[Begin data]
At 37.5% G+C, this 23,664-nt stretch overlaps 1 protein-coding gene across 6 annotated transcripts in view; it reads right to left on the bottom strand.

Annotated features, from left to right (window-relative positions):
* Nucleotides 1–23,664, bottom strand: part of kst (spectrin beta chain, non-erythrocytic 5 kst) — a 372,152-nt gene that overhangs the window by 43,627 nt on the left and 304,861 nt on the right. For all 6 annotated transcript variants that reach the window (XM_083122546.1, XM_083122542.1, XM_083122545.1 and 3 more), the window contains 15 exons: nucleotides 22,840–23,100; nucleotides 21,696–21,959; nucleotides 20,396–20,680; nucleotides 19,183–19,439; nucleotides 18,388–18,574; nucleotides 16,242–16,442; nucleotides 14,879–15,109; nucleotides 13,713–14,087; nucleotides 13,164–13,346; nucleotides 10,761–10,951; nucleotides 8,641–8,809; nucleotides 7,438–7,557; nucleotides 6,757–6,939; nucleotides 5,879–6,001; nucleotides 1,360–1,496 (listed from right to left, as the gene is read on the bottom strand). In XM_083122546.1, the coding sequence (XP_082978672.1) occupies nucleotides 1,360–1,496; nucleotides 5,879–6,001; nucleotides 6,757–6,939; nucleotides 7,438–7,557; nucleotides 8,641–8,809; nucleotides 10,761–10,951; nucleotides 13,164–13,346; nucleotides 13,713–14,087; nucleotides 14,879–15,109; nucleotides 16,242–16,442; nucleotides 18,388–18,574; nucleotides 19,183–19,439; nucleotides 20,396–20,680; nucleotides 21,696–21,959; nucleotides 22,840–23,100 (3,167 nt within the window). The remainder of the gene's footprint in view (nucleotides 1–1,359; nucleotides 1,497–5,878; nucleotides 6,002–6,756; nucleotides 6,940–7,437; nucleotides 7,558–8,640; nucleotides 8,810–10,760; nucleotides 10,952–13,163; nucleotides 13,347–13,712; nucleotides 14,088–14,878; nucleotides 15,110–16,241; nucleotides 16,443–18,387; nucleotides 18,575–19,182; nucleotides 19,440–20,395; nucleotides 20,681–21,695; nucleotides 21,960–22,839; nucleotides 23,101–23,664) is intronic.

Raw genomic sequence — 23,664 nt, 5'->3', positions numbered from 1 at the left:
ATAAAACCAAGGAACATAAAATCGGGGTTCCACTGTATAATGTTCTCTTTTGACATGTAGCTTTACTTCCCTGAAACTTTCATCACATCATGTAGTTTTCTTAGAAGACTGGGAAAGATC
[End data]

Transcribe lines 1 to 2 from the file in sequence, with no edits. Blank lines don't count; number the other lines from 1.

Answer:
At 37.5% G+C, this 23,664-nt stretch overlaps 1 protein-coding gene across 6 annotated transcripts in view; it reads right to left on the bottom strand.

Annotated features, from left to right (window-relative positions):